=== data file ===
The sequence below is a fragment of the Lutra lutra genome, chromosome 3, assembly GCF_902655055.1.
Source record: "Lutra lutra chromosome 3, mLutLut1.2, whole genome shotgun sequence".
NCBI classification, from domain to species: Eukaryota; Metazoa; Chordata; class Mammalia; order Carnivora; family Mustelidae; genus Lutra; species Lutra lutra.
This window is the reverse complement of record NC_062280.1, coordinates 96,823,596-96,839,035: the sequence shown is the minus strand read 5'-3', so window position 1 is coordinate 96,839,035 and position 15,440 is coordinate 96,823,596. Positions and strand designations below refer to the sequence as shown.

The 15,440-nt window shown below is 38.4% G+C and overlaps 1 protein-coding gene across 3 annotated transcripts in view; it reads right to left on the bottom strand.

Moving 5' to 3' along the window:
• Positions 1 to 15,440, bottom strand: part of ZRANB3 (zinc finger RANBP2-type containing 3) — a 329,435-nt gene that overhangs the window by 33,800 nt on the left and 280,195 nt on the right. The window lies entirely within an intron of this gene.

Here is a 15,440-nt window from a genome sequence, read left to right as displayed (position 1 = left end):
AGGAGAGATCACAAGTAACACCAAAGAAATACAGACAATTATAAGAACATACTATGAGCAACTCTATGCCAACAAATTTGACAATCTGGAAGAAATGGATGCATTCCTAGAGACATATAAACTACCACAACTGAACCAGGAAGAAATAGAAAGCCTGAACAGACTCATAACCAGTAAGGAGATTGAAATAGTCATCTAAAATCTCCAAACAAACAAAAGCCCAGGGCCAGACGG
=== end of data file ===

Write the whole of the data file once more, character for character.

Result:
The sequence below is a fragment of the Lutra lutra genome, chromosome 3, assembly GCF_902655055.1.
Source record: "Lutra lutra chromosome 3, mLutLut1.2, whole genome shotgun sequence".
NCBI classification, from domain to species: Eukaryota; Metazoa; Chordata; class Mammalia; order Carnivora; family Mustelidae; genus Lutra; species Lutra lutra.
This window is the reverse complement of record NC_062280.1, coordinates 96,823,596-96,839,035: the sequence shown is the minus strand read 5'-3', so window position 1 is coordinate 96,839,035 and position 15,440 is coordinate 96,823,596. Positions and strand designations below refer to the sequence as shown.

The 15,440-nt window shown below is 38.4% G+C and overlaps 1 protein-coding gene across 3 annotated transcripts in view; it reads right to left on the bottom strand.

Moving 5' to 3' along the window:
• Positions 1 to 15,440, bottom strand: part of ZRANB3 (zinc finger RANBP2-type containing 3) — a 329,435-nt gene that overhangs the window by 33,800 nt on the left and 280,195 nt on the right. The window lies entirely within an intron of this gene.

Here is a 15,440-nt window from a genome sequence, read left to right as displayed (position 1 = left end):
AGGAGAGATCACAAGTAACACCAAAGAAATACAGACAATTATAAGAACATACTATGAGCAACTCTATGCCAACAAATTTGACAATCTGGAAGAAATGGATGCATTCCTAGAGACATATAAACTACCACAACTGAACCAGGAAGAAATAGAAAGCCTGAACAGACTCATAACCAGTAAGGAGATTGAAATAGTCATCTAAAATCTCCAAACAAACAAAAGCCCAGGGCCAGACGG